The Last Black Unicorn(7)

Tiffany: “What’s the answer to number seven, Cracker?”

You know, because that was my imaginary bird’s name. But my teacher thought I was being racist against her.

Teacher: “You go straight to the principal’s office. You can’t be racist in here.”

This happened a few times, and everybody would laugh. I would just tell the principal the same thing each time.

Tiffany: “I was talking to my friend, my imaginary bird.”

Principal: “Oh, God, again with the imaginary friends?”

After like the fifth time, my social worker couldn’t take it anymore.

Social Worker: “Tiffany, you got two choices this summer coming up. You can go to the Laugh Factory Comedy Camp, or you can go to psychiatric therapy. Which one do you want to do, ’cause something is wrong with you.”

Tiffany: “Which one got drugs?”

Social Worker: “Therapy.”

I didn’t want no drugs, I had seen how those fuck people up. So I went to the comedy camp.

Laugh Factory Comedy Camp was kinda perfect, except how long it took to get there. I’d have to catch the bus up there from 54th and Western, and I would ride all the way up to the Laugh Factory camp. Riding that bus, you would see the demographics of the people change, as you went from South Central through Hollywood. I remember getting on the bus feeling poor. But as we would get to Hollywood, I would see a little bit higher class of people boarding the bus. I felt like I was literally moving up in the world.

I would go up there every week, and I got to meet a lot of different comedians. A lot of mentors would come in. Dane Cook showed up. Chris Spencer. All the Wayans brothers came one day. Harland Williams came by, and Quincy Jones.

I remember the day Quincy Jones came in there, I was like:

Tiffany: “What is he doing here? He ain’t funny.”

But he was saying how comedy is like music, and it’s about the rhythm of the words. Like if you really listen to a joke, it has a melody to the punchline. I got that, it really helped me.

Charles Fleischer was there. I was so excited about Charles Fleischer, ’cause he does the voice of Roger Rabbit. The character I’ve been emulating the most, just trying to be funny—and now, the guy who does this character’s voice is teaching me, talking to me.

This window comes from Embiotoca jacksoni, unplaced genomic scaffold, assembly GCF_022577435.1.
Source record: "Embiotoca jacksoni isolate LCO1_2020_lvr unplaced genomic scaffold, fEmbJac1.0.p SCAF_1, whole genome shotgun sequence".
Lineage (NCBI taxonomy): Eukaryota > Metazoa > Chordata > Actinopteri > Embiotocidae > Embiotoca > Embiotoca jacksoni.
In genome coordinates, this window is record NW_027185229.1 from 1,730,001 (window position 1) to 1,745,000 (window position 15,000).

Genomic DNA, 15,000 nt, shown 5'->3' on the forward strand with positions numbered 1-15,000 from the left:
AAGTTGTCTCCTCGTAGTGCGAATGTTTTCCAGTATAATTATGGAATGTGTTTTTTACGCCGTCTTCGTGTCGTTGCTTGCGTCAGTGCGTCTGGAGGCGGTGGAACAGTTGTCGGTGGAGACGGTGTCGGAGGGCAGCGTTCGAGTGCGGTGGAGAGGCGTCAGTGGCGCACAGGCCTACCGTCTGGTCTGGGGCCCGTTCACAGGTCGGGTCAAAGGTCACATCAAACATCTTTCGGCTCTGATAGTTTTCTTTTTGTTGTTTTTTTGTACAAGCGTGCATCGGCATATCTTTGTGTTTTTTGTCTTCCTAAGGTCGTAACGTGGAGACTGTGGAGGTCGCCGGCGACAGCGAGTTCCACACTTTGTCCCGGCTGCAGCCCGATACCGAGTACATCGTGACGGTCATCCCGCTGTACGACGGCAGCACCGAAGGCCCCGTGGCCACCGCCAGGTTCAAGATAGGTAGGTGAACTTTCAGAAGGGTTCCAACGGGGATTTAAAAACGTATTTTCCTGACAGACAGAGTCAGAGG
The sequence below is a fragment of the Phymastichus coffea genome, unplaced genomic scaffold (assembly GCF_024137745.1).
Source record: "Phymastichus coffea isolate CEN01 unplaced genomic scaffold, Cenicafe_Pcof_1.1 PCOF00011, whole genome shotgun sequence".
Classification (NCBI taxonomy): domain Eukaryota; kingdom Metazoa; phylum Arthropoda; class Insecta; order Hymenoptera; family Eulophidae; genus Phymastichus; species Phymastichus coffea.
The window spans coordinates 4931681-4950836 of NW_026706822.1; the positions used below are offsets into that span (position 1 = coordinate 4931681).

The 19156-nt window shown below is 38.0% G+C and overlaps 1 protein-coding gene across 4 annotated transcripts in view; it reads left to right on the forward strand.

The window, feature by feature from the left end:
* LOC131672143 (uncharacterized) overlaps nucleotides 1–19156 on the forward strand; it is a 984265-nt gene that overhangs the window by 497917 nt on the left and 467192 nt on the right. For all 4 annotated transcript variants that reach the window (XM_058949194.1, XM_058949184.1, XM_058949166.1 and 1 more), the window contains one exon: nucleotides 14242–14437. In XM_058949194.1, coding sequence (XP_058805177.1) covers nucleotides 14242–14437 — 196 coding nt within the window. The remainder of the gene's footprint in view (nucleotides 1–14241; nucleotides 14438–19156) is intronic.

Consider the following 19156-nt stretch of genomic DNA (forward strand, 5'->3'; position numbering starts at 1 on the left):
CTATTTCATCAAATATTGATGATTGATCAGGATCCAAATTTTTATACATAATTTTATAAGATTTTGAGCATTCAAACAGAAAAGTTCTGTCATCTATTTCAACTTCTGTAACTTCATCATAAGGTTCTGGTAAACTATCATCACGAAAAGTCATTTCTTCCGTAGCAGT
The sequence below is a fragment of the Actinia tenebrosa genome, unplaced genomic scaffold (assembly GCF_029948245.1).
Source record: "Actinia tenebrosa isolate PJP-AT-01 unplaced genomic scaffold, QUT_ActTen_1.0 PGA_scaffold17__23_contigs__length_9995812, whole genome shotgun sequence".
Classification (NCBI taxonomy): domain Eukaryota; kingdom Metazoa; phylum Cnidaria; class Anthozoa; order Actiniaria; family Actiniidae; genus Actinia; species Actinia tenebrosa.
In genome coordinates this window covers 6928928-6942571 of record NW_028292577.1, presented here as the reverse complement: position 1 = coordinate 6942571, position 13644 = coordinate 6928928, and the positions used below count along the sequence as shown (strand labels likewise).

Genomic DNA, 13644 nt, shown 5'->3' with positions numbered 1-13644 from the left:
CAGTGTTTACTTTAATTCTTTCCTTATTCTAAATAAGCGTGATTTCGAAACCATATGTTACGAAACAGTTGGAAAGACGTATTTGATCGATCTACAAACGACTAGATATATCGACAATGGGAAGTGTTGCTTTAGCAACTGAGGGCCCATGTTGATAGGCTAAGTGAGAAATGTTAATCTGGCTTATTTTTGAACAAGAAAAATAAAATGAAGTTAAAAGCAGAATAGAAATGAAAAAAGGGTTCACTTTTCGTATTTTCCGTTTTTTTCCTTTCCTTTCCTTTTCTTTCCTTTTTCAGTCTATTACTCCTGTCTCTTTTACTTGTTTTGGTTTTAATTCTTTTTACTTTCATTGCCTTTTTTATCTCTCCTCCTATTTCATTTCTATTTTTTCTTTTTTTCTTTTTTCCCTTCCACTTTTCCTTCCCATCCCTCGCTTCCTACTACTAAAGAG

I liked Charles Fleischer a lot, but he was all intent on telling me not to do bathroom humor, which I did not agree with. He was like:

Charles: “You’re a pretty girl. You shouldn’t do bathroom humor.”

I had a joke about going to a public bathroom, and then an old lady comes in the stall next to you, and she be making weird noises, and I imitated the lady’s noises and stuff. He said I shouldn’t do bathroom humor.

When he said I was too pretty to do bathroom humor, at first I was flattered. That was the first time a man told me I was pretty. Come to think of it later, that might have been a little creepy. But I think he was just trying to be nice, so it’s cool.

Being in that comedy camp was the first time I felt safe. I didn’t think anything bad was gonna happen. That was maybe my favorite part about Laugh Factory Comedy Camp.

By that point, I had lived in a few foster places and knew a few things. If a grown man tells you that you pretty, he’s gonna be trying to touch on you soon, and all kinds of terrible stuff is gonna happen.

But at comedy camp, that man told me I’m pretty, but I didn’t feel like it was dangerous. He cared about me and was saying a nice thing. He was trying to help me.

My biggest influence was probably Richard Pryor. He came in there, and I’m telling my jokes, and he stopped me in the middle of telling my jokes:

Richard: “Stop, stop, stop. What are you doing?”

Tiffany: “I’m telling a joke.”

Richard: “No, you’re not.”

Tiffany: “Yes, I am.”

Richard: “No, you’re not.”

Tiffany: “YES, I AM!”

Richard: “NO, YOU ARE NOT!”

Me and Richard Pryor. Squabbling back and forth right onstage.

Tiffany: “Well, what’chu you think I’m doing up here?”

Richard: “You’re getting on my goddam nerves, that’s what’chu doing! Look, people don’t come to comedy shows because they want to hear about your problems, or about politics, or what’s going on in the world, or celebrities. They don’t care. They come to comedy shows to have fun. So when you’re onstage, you need to be having fun. If you’re having fun, they’re having fun. If you not having fun, they looking at you like ‘what the hell did I spend my money on?’ So you need to have fun.”

Richard Pryor gave me that advice, at the Laugh Factory Comedy Camp, when I was fifteen.

I’d had a pretty rough life to that point, and I’d had some bad shit come my way, but I was pretty lucky for that experience. I try to take that philosophy and apply it to everything I do in life. That’s why I think my life turned out as good as it has. Because all the time, I’m just trying to have fun.

Wherever you are, thank you, Richard. That meant so much to me, and to this day I try to have fun every time I’m onstage, because of you.

? ? ?

When I was in Laugh Factory Comedy Camp, the Channel Two news came, and they did a story on me. But since I was a foster kid, I had to go to the courthouse to get permission to be on television. Since foster kids are technically state property, I couldn’t be on TV without the court’s permission. It’s just like you would have to have your parents’ permission to be on television, I had to have the court’s permission. That was my parents at the time—the state of California.

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